Signing statements, however, are to qualified vetoes what nuclear bombs are to muskets. Qualified vetoes can be overridden by supermajority votes in the House and Senate. Congress, for example, overrode President Nixon’s veto of the War Powers Resolution (WPR) to make it law. In contrast, signing statements are never presented to Congress for approval or rejection. If, in lieu of a veto, President Nixon had issued a signing statement declaring the WPR unconstitutional and void, the law would have been stillborn.
Moreover, qualified vetoes apply to the entire legislation Congress presents to the president. The latter may not pick and choose which provisions will pass into law and which will be vetoed. Thus, President George Washington, who presided over the constitutional convention, acknowledged that he had to either “approve all the parts of a Bill, or reject it in toto.” President William Howard Taft, later chief justice of the Supreme Court, observed that the president “has no power to veto part of a bill and let the rest become law.” The Supreme Court thus held in Clinton v. New York (1998) that the line-item veto power Congress had conferred on the president by statute was unconstitutional.
Such authority would cripple congressional independence from the executive. It’s Congress’s right to, as it often does, combine in a single bill provisions both wanted and unwanted by the president to force a difficult political decision between all or nothing. Likewise, members of Congress routinely confront tough choices in voting on entire bills that contain provisions they both approve of and oppose. Accordingly, signing statements cannot be justified on the theory that the Constitution intended the president to enjoy an easy and uncomplicated political life. As President Harry Truman admonished, “If you can’t stand the heat, get out of the kitchen.”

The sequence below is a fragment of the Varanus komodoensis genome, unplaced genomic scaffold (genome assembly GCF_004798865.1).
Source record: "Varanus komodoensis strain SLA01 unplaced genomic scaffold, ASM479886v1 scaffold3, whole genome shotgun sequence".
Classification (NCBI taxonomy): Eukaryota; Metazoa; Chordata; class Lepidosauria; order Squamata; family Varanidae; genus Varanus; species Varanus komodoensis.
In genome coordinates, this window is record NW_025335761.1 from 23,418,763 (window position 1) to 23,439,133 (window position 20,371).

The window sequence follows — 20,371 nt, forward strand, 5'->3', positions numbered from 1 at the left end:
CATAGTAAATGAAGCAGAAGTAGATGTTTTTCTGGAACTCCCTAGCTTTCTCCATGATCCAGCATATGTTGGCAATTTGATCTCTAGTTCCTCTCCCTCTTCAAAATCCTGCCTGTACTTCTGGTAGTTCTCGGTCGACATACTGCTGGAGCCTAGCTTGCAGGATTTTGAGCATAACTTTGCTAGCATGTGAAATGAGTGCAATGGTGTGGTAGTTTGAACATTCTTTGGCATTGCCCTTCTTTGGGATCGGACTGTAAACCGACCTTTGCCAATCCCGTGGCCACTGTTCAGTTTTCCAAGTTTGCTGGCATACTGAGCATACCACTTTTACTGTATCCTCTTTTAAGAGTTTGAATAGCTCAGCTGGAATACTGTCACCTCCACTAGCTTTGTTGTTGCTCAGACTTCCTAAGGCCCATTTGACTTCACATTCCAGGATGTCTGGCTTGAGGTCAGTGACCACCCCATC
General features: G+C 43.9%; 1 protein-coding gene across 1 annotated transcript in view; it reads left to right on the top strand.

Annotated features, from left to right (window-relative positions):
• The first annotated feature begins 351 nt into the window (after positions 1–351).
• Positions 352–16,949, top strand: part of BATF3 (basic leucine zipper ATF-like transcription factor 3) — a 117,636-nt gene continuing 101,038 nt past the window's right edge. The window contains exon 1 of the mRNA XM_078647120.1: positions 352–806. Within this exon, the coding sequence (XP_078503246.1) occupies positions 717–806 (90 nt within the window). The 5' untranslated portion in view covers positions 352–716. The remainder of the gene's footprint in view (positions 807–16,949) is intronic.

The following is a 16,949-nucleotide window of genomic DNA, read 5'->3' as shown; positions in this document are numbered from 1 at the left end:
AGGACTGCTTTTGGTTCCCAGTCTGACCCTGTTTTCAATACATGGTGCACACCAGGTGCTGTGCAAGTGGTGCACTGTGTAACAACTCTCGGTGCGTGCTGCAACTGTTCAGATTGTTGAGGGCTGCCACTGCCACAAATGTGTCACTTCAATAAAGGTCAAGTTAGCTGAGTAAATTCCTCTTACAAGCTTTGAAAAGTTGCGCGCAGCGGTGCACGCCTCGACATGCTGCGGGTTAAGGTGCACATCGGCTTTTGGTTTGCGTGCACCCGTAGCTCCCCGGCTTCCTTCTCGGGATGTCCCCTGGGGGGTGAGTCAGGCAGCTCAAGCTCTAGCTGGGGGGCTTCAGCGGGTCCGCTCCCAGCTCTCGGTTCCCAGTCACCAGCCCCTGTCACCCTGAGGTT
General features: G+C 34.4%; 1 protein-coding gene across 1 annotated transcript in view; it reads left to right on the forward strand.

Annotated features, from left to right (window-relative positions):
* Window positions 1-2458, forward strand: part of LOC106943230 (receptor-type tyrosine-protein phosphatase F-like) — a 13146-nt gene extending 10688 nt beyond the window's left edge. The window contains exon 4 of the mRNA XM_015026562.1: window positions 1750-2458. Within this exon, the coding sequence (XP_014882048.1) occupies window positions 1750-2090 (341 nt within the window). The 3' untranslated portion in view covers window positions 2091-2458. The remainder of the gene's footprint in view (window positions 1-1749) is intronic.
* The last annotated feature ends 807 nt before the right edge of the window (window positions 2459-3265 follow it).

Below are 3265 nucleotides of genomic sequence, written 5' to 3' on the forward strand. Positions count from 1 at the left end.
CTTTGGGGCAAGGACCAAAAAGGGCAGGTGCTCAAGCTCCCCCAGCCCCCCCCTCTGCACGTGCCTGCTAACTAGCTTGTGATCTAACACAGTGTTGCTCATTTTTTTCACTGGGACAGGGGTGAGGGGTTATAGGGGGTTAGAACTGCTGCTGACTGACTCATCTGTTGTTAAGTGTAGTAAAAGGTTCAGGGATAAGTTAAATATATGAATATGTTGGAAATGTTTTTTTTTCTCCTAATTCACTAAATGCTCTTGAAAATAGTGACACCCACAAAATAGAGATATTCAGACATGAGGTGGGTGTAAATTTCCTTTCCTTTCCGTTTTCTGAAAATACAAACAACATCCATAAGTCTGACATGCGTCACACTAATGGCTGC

Signing statements were a rara avis for nearly two centuries before the inauguration of President Ronald Reagan. Then they became epidemic as the American Empire waxed—especially after the dissolution of the Soviet Union in 1991. As I previously wrote, you can’t have an Empire without a Caesar, and you can’t have a Caesar without executive usurpation of legislative power.
Before the Golden Age of Empire, the law was clear. Signing statements were impotent to overcome what Congress had passed. In 1971, President Nixon signed a bill that included a provision directing the withdrawal of U.S. troops from Southeast Asia. A signing statement declared that the provision “does not represent the policies of the Administration.” A year later in DaCosta v. Nixon, a federal district court instructed President Nixon that when he signed the bill, it established U.S. policy “to the exclusion of any different executive or administration policy, and had binding force and effect on every officer of the Government, no matter what their private judgments on that policy, and illegalized the pursuit of an inconsistent executive or administration policy.” No executive statement, including that of the president, “denying efficacy to the legislation could have either validity or effect.” I served on a 2006 American Bar Association Task Force on Presidential Signing Statements and the Separation of Powers Doctrine, and it echoed the federal district court in DaCosta v. Nixon.
Congress is too cowardly to directly resist President Trump’s NDAA signing statement. If it’s going to shirk its full assignment of powers, it might consider a lesser measure: legislation to pass the buck to the federal judiciary by authorizing relevant congressional committees to sue the president seeking declaratory judgments that the signing statement has no constitutional standing. There are several preferable and more muscular congressional options, but politics is the art of the possible, as Otto von Bismarck advised.
Bruce Fein was associate deputy attorney general and general counsel of the Federal Communications Commission under President Reagan and counsel to the Joint Congressional Committee on Covert Arms Sales to Iran. He is a partner in the law firm of Fein & DelValle PLLC.